Like many people, I get cravings. So when I needed my middle eastern fix, I did some research and we ended up at a Turkish restaurant called Istanbul. It wasn’t too far from our place, and I’ve probably passed it 100 times without noticing because it’s in a strip mall of all places. Luckily, we didn’t let that scare us off and I’m really glad.

When you walk inside, it’s small and cozy, with a tile floor and some pieces from Turkey (I assume) around the room. Nothing uber-fancy, but the effort was appreciated. We started with two Turkish beers and kadinbudu kofte or Turkish meatballs. Both were tasty, but if I knew what was coming, I probably would have skipped an appie.

We both ordered “From the BBQ.” Hubby got an Adana Chicken Kebob, and I had a Kerkuk Kebob with ground lamb and beef. Both came with warm, fresh pita and hummus, bulgur and salad.

The meal in my opinion, was superb. The meat was tender and seasoned perfectly. It was all nicely balanced by the tasty bulgur and fresh green salad. And of course, we couldn’t get enough of the pita and hummus.

We left the meal feeling stuffed, but not gross, and a little lighter in the wallet (the Turkish beer at nearly 7 bucks a bottle was a bit much… but when in Rome. Er, I mean Turkey) but I honestly felt the meal had what hubby calls a good value for quantity and quality ratio. After all I did end up taking some meat and bulgur home and had it for breakfast the next day.

Oh, and while we didn’t stay for it, they did have belly-dancing that Saturday if you want to work off the kebobs.

Istanbul Restaurant
12829 82 Street
Monday to Saturday 11:00 am to 10:00 pm
Sunday closed




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I love pastry. It’s just so darn versatile. A good pastry recipe, with a few modifications, can take you from appie, to dinner, to dessert in no time. In a previous life, pastry was always a challenge for me. It ended up soggy, too thin, too dry or too dense.  But since I discovered Laura Calder‘s pastry recipe, I have yet to go wrong.

With this in mind, I set out to make a fresh tomato tart, my style.  Olive oil, sweet small tomatoes, a bit of dried basil (no fresh on hand), salt and pepper. Nothing fancy, just plain goodness.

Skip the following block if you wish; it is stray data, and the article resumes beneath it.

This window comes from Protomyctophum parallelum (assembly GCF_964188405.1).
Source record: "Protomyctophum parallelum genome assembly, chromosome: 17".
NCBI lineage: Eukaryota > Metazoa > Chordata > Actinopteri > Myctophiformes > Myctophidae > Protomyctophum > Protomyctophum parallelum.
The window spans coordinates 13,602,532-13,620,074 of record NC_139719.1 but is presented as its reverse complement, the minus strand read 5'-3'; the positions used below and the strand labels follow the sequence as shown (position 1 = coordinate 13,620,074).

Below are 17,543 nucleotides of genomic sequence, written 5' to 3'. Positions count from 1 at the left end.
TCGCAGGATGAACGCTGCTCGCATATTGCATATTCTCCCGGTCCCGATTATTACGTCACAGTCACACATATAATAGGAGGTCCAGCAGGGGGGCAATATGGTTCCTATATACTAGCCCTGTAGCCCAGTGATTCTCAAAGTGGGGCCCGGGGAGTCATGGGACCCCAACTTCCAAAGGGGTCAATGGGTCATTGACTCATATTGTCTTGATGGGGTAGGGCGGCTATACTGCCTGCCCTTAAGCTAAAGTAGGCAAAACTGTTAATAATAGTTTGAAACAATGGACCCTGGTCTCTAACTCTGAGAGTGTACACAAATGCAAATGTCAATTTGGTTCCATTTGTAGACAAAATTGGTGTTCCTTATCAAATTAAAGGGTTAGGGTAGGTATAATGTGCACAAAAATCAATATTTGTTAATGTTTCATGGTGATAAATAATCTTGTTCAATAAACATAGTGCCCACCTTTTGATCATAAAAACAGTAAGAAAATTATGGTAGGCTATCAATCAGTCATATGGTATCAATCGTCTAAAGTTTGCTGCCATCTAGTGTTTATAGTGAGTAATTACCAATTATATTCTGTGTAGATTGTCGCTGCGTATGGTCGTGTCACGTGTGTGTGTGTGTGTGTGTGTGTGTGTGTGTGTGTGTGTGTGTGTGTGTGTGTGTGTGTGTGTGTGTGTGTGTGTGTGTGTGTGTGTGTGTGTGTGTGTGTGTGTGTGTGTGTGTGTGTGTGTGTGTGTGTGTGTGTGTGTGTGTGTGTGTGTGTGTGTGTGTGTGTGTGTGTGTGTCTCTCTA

I started by preparing Calder’s foolproof pastry (my words, not hers), and putting it in the tin.

I brushed a wee bit of egg white on the bottom of the crust.  I had no idea if the tomatoes would soggify the crust the way I had planned to make this tart. I then cut the tomatoes in half, gave them a little squeeze to get some of the juice out and tossed them with olive oil, basil, salt and pepper. I then put them cut side down on the unbaked pastry. In the oven my little pastry experiment went.

A little while later, out came this.

And I can’t begin to tell you how good it tasted. Once again, Calder’s crust proved infallible, as it was flaky and crispy even under all those juicy, sweet roasted tomatoes. Just to be extra decadent, I whipped up my own cream cheese with chives to serve as the “whipped cream” for this tart.

The moral of this story: don’t be a hero when it comes to pastry, but be brave when it comes to what you’re going to put in it!

Plain Pastry
From Laura Calder’s French Food at Home
1 1/2 cups all-purpose flour
1/4 tsp salt
7 tbsp chilled, unsalted butter, cut into pieces
4 tbsp or more chilled water

Add salt to the flour in a bowl. Toss in butter and pinch with your fingers to make a fine, crumb-like texture. Make a well in the middle and add the water. Stir with fingers quickly to combine. Add more water if needed. Roll into a ball. It’s ready for rolling, cutting, etc. This makes one 9 inch tart shell. Can be pre-baked (at 375 F for about 20 mins) or not.




My hubby brought a lot of good things into our relationship. Among them: a calming presence, technical know-how and a raclette. For those not familiar, it’s a table top grill that you can cook meat on, and underneath you have individual pans for morsels of veg and cheese. It requires lots of prep, but the rewards are huge: a great meal, and a great time with friends while you’re cooking. We decided to host our second raclette night for friends after the success of our first one.

We learned some hard lessons from the first: yes we cut up too much meat, yes we had far too many sauces, and no we did not need to grate 10 pounds of cheese for six people. This time we were a bit more practical, but there was still a good spread: steak, chicken, shrimp, mushrooms, peppers, onion, corn and peas. Oh and soft, gooey gouda cheese. You can buy raclette cheese (I’ve seen it at Paddy’s), but gouda is so, well, gooooda 😉

The raclette night was a great success. Again we bought too many sauces, but our friends cooked up a storm on that thing. Everyone had their fill of whatever they wanted and there was lots of good conversation while we waited for everything to cook. And that’s the best part… connecting with your friends over food. The only downside was the heat. It was a warm night, and I’d say our condo heated up pretty fast. Maybe raclette is more of a winter thing.